Last season he had nine top ten finishes in just 19 events. No reason to think that will drop at all in 2011.
Only three top ten finishes a year ago for Marino in 25 events, he has started 2011 off wonderfully.
His -14 showing in Honolulu gave him a second place tie with Tim Clark, a better finish than he managed all of last year.
Marino, now 30, seems to have the game to compete on this tour. Perhaps this strong start is exactly what he needed to go just that in 2011.
Perhaps a strong start to 2011 is what Jerry Kelly needs to come back from a disappointing 2010 on tour. Kelly's -10 under put him in that group in a tie for ninth, with Steve Stricker, Davis Love and Chris Riley.
The 44-year-old Kelly has a small window to remain competitive on this tour. A good start to the year may be more important to the 40-something aged guys on tour than it is to the younger fellows.
We may see more of Maruyama in 2011 than we have in the past couple of years. In the last two years he's played in a total of only nine events on the PGA Tour. Four last year and five in 2009.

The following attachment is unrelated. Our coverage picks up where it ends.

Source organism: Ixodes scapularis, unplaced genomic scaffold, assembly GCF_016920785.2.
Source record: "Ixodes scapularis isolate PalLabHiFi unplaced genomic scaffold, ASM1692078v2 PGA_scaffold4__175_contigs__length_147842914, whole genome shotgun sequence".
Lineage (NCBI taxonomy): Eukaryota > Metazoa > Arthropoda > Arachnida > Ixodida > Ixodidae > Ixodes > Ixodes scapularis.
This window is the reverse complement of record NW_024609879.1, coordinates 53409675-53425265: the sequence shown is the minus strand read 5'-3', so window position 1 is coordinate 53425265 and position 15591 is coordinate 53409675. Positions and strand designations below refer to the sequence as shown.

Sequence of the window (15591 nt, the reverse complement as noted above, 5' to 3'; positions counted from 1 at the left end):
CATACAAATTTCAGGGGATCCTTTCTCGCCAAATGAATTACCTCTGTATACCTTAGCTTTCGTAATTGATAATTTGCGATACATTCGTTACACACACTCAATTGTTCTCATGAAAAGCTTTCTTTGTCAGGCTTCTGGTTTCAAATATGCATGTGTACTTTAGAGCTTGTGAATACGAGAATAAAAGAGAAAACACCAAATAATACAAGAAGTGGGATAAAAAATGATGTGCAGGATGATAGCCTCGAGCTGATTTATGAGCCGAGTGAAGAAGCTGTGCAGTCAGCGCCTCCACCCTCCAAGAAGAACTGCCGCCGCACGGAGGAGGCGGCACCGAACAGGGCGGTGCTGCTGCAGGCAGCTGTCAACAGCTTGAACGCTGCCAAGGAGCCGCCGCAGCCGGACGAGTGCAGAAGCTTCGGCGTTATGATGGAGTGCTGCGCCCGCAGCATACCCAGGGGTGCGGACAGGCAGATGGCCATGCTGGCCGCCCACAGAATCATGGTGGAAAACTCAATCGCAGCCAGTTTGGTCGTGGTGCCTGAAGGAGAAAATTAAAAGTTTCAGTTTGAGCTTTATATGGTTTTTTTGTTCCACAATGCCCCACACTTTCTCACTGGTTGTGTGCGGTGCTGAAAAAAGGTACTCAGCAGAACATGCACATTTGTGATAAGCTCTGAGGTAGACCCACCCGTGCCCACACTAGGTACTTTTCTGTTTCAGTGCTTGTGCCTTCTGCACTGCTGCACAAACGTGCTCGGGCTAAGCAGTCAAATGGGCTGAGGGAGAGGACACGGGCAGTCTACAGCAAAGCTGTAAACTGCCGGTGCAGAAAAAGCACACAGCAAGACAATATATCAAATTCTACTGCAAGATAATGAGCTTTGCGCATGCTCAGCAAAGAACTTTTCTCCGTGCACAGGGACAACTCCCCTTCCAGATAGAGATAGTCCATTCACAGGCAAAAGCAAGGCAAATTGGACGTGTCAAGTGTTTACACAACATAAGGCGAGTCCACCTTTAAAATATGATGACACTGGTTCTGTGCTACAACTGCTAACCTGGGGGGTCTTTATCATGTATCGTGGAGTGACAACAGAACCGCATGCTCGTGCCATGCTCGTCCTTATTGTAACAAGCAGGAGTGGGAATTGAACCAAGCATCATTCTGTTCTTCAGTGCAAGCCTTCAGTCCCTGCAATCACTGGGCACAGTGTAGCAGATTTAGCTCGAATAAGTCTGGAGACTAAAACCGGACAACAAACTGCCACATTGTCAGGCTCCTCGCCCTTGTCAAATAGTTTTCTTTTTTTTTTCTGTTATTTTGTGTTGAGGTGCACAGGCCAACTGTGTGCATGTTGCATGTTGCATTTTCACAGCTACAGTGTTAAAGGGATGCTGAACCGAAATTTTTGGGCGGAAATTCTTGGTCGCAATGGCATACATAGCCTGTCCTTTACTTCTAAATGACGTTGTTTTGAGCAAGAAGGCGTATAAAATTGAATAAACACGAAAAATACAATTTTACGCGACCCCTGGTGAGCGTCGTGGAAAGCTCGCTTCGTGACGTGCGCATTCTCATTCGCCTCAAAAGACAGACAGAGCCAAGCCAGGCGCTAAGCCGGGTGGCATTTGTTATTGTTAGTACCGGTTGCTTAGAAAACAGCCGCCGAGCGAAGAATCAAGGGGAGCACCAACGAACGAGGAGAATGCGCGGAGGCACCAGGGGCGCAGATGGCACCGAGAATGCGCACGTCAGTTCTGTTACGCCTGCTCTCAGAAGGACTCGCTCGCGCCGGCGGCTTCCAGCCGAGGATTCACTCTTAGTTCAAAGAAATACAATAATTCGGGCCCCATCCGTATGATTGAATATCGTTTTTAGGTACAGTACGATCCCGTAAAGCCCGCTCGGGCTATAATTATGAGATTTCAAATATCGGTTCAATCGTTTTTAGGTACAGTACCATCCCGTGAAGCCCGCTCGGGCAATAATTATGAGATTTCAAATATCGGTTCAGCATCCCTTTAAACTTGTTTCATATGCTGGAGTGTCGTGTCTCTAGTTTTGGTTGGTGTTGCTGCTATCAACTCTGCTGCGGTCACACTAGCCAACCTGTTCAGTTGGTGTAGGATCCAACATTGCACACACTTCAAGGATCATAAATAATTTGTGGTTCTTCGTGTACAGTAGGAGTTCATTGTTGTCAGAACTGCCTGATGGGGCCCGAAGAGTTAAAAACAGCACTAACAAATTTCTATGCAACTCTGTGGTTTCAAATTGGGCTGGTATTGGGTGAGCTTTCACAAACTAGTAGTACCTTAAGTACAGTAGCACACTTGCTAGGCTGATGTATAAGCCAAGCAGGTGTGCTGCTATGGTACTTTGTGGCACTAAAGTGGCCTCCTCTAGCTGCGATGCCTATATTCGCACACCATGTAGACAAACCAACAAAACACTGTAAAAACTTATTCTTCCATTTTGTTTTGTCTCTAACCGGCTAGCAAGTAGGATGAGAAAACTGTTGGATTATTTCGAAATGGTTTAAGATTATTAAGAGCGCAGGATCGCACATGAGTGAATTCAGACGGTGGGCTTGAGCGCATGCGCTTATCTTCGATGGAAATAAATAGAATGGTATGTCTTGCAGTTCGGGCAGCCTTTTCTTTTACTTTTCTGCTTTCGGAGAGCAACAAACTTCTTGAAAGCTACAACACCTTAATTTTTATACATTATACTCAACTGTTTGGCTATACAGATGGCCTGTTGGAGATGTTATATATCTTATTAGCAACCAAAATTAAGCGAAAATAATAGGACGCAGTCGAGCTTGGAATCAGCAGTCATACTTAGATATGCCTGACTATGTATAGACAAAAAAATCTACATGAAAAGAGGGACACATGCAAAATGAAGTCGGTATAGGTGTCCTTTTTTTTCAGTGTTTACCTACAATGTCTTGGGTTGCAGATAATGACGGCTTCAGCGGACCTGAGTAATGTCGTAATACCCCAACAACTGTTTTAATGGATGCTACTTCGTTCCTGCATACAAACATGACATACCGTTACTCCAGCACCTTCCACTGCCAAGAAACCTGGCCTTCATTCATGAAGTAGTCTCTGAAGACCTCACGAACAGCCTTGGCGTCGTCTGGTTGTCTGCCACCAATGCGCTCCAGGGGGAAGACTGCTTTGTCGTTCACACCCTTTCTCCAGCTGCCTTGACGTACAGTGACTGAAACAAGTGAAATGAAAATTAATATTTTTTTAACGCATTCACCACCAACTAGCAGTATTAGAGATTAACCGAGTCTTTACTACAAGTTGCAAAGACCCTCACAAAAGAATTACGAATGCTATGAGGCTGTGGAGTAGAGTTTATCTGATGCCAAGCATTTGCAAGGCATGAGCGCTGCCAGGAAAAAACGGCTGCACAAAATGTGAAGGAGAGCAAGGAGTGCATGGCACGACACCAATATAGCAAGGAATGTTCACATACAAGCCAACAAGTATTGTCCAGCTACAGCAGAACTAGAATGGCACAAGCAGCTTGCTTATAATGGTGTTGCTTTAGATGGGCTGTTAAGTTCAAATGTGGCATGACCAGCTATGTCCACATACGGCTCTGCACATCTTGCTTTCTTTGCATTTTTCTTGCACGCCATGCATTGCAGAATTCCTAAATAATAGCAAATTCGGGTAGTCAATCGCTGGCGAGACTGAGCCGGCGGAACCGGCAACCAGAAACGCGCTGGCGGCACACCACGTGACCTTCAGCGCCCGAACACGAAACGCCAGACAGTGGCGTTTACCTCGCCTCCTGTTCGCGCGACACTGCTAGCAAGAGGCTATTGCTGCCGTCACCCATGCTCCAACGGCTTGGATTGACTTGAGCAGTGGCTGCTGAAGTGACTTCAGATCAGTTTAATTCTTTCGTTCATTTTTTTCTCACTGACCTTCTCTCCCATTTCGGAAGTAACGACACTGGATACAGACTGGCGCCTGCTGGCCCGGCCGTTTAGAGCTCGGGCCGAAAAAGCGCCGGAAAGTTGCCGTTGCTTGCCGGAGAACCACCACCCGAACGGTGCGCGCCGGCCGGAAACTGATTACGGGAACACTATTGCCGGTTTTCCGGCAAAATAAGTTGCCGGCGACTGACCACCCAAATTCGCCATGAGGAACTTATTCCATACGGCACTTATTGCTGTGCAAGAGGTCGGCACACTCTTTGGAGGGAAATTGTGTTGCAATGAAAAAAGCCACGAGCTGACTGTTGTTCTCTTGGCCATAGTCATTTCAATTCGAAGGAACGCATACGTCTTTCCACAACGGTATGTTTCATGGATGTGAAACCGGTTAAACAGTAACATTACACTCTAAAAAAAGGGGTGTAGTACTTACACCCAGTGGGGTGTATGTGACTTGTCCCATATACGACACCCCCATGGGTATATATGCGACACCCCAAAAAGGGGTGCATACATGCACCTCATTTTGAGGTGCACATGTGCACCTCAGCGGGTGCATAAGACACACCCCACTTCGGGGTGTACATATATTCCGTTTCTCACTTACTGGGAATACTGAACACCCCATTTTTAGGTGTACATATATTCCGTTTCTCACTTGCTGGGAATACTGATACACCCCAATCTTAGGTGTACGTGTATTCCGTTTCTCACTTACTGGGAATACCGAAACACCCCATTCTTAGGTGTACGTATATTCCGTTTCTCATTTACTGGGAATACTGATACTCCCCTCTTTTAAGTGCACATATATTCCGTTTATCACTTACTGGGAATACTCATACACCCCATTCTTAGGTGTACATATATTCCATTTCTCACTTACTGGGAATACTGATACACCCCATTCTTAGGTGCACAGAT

Maruyama, also in that 40-something group at 41, is looking for a comeback year.
He is off to a good start with a seventh place finish. Maruyama had the 36 hole lead heading into the final 36 holes on Sunday.
The native of Japan, although born in China, he has won three times on the PGA Tour. However, the last win came in 2003.
His game seems on to start the year, and don't be surprised at a comeback season from the smiling assassin.
It would not be a great stretch to call Kuchar one of the four or five best players in the world right now.
He has picked up right where he left off last year. In two events so far, Kuchar has a sixth place finish (last week) and a fifth place finish (this week) in the books.
The American is currently ranked 13th in the world and moving up fast. He does need to learn to close out some of these events, however. Although he did win once last year, it was his only victory in 11 top ten finishes and 20 times in the top 25.